But women’s cricket of the era was anything but mainstream. “Femininity” was at stake, after all! “Cricket is essentially a masculine game … If cricket is to become a recognised game at ladies’ schools … The girls of the future will be horney-handed, wide-shouldered, deep-voiced … and with biceps like a blacksmith’s,” ran a piece in Birmingham Daily Mail in the 1880s.
Another newspaper of the same time warned how, if women played cricket, “the man of the future will be the stocking-mender and the children’s nurse.”
The June 1890 edition of The Graphic noted: “At country houses the ladies’ match is quite an institution. It is not harder work than lawn-tennis, it gives opportunity for the wearing of some very pretty costumes, and it amuses the other sex.”
Women’s cricket was not popular even at Oxford or Cambridge. Lady Margaret and Somerville Halls (both Oxford) banned both women’s cricket and hockey in the 1880s.
“Except for Girton and Newnham, overtly masculine games were eschewed; and although the female member of games-playing gradually became more vigorous and skilled, it always occurred inappropriately modest attire and carefully avoided flagrant violations of behavioural rules,” wrote Kent Hollingsworth in The Kentucky Thoroughbred.
Eton Boy, a piece in the November 1895 edition of Physical Culture, contained the following excerpt: “Girls are sometimes pretty and wear nice clothes, and can sit on coaches to watch us play cricket … but girls cannot run, jump or climb trees.”
But nothing reflects the mindset towards women’s sports of the era than the letters Violet Cooper of Girton wrote to her fiancé Cecil Brown between 1906 and 1909. In her correspondence, Cooper promised not to “overdo” hockey but warned Brown of “shock” at her attempts towards qualifying for the boat race and wearing a “short” shirt for golf and hiking.
The 20th century saw a gradual rise, though cricket took longer than hockey to rise. In the first decade of the century, there were about fifty women’s hockey clubs for every cricket club.
Hollingsworth reasoned: “The gentlewomen who played cricket considered it more a healthy break from routine than anything else, and they deliberately reinforced the separate nature of the women’s game in order to preserve womanly images.”
The advent of WCA
The foundation of Women’s Cricket Association at 5 Buckingham Gate, Victoria, London on October 4, 1926 was the single-most important incident in the history of Women’s cricket till at least the 1970s. They continued to run as a separate body till their affiliation with ECB, in 1999.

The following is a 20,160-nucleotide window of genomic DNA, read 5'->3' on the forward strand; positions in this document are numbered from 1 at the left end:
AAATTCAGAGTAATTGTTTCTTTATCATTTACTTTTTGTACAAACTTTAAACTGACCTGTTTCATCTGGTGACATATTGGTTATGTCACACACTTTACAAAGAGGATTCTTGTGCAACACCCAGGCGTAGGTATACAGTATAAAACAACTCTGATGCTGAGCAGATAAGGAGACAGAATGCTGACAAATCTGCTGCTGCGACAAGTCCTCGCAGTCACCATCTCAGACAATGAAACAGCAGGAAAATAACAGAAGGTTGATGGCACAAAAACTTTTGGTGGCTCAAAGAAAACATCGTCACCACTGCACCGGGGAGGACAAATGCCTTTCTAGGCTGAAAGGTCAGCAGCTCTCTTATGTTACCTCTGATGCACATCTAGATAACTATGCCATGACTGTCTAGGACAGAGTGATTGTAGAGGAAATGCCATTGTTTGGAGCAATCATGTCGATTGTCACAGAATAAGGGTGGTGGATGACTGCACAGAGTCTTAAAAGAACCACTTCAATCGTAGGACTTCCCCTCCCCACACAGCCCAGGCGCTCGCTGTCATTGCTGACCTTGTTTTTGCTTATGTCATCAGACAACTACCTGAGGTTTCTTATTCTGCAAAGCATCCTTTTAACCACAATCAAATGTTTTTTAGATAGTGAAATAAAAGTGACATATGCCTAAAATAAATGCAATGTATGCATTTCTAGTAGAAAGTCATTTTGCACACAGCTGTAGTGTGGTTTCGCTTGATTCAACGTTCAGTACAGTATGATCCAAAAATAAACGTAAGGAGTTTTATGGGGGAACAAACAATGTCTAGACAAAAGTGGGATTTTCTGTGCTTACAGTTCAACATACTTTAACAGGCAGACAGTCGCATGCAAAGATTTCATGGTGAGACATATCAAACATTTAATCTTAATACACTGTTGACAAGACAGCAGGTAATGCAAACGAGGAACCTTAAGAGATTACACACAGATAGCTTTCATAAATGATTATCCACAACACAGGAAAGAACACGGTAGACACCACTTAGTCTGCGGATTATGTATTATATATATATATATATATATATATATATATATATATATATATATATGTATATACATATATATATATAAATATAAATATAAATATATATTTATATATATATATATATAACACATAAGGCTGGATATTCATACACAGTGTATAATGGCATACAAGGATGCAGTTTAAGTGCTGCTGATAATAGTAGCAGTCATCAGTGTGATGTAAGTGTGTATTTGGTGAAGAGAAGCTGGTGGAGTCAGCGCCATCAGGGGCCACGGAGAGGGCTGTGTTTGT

With a membership fee set at five shillings, WCA attracted significant membership. They hosted a Cricket Week in 1927 at Colwall Cricket Club, Malvern, where teams participated in “tunics of a sort most suitable to the game” (there was no uniform till this point). The Cricket Week still exists.
By 1929 they had 37 affiliated clubs, 32 schools, and several colleges. They organised a match that year, between London & District and Rest of England, which included major talents across the country. Women’s Cricket, edited by Marjorie Pollard, was launched in 1930, with circulation of over 500.
More importantly, they helped change the general attitude towards “femininity” of cricketers, though it may be argued that The Great War had played a role in that. Consider this 1927 excerpt from Hull Daily Mail: “Cricket is rapidly capturing the enthusiasm of the modern girl and I don’t see any reason why they should not make a success of it.”
Chauvinism was still there, but things had started to change.
However, there was another problem, as pointed out by McLaren: “The game was still expensive for those taking part. It was not wired enough to attract big, curious crowds, nor well enough established to count as a major sport and so attract sponsors.”
The women found distinguished fans in CB Fry and Frank Chester, but it was far from popular. It remained, as McLaren wrote, “a minor sport, with few women knowing anything about it, still less how to play it.”
If it was any consolation, women’s cricket still held an advantage over its counterparts in body-contact sports. “Although it was not without its critics, working-class women’s cricket never quite experienced the negative attention as women’s football,” wrote Case.
Interestingly, there was still no uniform attire. In fact, the sheer variety of cricket apparel was staggering. In their May 1931 issue, Women’s Cricket wrote: “Last season – without exaggeration, there were black shoes, brown shoes, shoes with coloured saddles. There were coloured woolly coats, even striped woolly coats. There were silk frocks, pique frocks, and all sorts of frocks – with sleeves, without sleeves, and some with nearly sleeves.”
WCA formalised the laws in 1931. In that same year the Lancashire and Durham County Associations were formed the same year, and Durham took on a combined team of Lancashire and Cheshire.
In a meeting at Todmorden in 1934, Yorkshire and Lancashire combined to form the English Women’s Cricket Federation. While not as prolific as WCA, EWCF was closer to the North, and there was no age restriction for memberships (you had to be sixteen to become a WCA member).
In 1933, one M Bryant scored 106, the first hundred in a WCA-recognised match, at Aigburth. That year an England team played The Rest at Leicester.
Before that, in 1932, WCA had organised an “international” between an English XI and a Scottish XI at New Road. England won by 91 runs, but the match witnessed the arrival of three Scotswomen.
Off-spin-bowling all-rounder Myrtle Maclagan got 50 and 41 to go with 3/42 and 4/35; wicketkeeper Betty Snowball scored 9 and 14 and had two dismissals; Betty Archdale got 15 not out and 13. We will see more of them in the sequel to this piece.
Amidst all this, Pollard managed to run Women’s Cricket virtually on her own. In a list of “grouses” in the May 1934 issue, she listed a few grouses, including “no one ever submits an article, instructive, interesting, or otherwise, to be printed in Women’s Cricket”.
She wrote instructions, reports for major matches, summaries, historical pieces, and more. She hunted down news and scorecards (often illegible or unintelligible) and typed them out. She found contributors, but not very frequently. It was not much different from running Wisden alone.
A proper international tour was on the cards at this stage. That duly took place in 1934-35. And Pollard wished them with the lines reproduced above.